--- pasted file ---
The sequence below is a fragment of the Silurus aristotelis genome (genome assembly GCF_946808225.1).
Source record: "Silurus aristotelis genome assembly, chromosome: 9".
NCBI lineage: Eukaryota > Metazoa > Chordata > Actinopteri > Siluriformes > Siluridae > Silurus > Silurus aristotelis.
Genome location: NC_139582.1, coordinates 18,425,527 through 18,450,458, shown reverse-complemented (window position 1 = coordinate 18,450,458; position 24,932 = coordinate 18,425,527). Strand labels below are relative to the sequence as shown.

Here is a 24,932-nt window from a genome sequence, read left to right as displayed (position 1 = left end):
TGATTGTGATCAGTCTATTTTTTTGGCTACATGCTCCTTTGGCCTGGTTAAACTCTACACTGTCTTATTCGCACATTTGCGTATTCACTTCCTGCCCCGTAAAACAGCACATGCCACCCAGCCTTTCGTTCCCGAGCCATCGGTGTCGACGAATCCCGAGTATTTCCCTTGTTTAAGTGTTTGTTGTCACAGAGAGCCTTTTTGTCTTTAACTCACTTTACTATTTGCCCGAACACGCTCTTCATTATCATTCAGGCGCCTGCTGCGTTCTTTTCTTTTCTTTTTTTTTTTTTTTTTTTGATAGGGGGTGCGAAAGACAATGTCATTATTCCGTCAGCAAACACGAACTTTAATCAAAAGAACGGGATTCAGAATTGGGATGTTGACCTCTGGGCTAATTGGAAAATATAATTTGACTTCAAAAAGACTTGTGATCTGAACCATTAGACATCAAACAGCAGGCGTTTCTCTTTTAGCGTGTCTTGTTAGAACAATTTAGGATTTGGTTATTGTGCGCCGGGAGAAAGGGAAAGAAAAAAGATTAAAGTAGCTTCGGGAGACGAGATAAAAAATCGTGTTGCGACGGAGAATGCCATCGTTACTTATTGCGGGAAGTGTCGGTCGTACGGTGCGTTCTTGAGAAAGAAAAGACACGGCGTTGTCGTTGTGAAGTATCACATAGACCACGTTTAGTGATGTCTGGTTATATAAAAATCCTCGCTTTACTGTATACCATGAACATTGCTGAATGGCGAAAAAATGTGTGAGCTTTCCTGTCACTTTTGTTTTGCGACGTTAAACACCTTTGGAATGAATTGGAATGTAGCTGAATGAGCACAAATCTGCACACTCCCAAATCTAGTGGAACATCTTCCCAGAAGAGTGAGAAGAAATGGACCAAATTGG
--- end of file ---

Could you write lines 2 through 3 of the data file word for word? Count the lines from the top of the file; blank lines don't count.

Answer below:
Source record: "Silurus aristotelis genome assembly, chromosome: 9".
NCBI lineage: Eukaryota > Metazoa > Chordata > Actinopteri > Siluriformes > Siluridae > Silurus > Silurus aristotelis.